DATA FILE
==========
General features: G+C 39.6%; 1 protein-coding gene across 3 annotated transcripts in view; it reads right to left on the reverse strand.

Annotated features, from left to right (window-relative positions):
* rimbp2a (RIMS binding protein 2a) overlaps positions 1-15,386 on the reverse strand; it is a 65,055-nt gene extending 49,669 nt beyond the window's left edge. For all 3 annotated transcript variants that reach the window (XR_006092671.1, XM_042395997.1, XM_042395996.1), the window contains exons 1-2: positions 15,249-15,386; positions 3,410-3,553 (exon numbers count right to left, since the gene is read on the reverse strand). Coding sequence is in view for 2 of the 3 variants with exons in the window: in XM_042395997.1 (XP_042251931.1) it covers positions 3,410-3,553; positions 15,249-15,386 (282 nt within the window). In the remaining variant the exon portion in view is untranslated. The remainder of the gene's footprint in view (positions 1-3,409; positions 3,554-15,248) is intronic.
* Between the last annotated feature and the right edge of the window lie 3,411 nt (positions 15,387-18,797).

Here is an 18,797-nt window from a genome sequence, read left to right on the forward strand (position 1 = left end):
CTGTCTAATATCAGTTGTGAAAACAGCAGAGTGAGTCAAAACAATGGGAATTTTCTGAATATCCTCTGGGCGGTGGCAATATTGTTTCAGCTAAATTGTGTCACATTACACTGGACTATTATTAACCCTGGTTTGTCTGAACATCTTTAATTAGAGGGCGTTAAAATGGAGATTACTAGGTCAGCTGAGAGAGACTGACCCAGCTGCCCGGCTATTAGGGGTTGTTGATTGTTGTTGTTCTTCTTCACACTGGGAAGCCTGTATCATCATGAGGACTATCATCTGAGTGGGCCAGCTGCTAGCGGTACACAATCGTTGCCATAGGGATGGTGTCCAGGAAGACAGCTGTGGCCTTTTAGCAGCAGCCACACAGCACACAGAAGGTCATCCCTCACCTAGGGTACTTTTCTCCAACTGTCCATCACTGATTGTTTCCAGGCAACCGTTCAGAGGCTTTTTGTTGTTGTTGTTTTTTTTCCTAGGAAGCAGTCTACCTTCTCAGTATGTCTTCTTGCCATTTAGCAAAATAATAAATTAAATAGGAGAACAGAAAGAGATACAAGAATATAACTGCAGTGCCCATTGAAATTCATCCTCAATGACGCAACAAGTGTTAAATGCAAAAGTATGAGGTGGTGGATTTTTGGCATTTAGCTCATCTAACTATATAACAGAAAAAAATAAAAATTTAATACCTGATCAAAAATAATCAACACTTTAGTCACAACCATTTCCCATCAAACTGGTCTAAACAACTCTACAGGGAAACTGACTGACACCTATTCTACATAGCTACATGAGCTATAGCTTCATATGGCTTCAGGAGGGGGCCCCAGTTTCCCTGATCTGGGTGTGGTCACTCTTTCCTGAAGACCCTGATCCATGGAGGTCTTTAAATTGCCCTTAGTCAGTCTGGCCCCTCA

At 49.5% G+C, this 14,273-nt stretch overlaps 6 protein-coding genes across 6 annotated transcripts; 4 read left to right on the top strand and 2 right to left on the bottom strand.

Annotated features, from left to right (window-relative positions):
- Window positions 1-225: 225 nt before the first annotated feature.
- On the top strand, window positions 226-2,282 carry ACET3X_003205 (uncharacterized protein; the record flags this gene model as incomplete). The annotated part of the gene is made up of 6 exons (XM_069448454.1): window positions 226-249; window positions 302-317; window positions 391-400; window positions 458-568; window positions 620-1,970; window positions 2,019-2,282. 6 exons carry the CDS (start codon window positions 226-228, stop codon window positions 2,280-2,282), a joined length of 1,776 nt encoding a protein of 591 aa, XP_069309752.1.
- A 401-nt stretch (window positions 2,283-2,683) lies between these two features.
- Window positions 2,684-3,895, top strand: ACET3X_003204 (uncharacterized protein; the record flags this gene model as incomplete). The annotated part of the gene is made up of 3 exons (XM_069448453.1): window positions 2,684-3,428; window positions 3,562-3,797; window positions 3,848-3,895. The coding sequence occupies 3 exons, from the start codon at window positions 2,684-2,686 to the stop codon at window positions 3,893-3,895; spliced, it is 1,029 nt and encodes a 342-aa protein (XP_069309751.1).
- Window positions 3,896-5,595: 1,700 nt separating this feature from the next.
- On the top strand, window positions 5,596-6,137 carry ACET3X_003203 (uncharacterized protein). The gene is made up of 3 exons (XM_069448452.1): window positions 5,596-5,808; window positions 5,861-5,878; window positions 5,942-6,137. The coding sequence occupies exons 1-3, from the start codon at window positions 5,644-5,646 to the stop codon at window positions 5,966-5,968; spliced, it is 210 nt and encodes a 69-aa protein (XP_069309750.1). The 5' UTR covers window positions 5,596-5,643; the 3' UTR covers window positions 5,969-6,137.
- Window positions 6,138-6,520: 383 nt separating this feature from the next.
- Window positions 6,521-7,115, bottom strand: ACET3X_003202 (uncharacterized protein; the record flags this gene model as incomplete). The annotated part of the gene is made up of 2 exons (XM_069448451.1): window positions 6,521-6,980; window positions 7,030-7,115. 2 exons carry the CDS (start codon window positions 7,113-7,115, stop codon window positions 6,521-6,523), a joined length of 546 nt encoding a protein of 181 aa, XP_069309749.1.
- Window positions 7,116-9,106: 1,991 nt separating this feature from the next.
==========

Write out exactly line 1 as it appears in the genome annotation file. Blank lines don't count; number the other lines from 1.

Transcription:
General features: G+C 39.6%; 1 protein-coding gene across 3 annotated transcripts in view; it reads right to left on the reverse strand.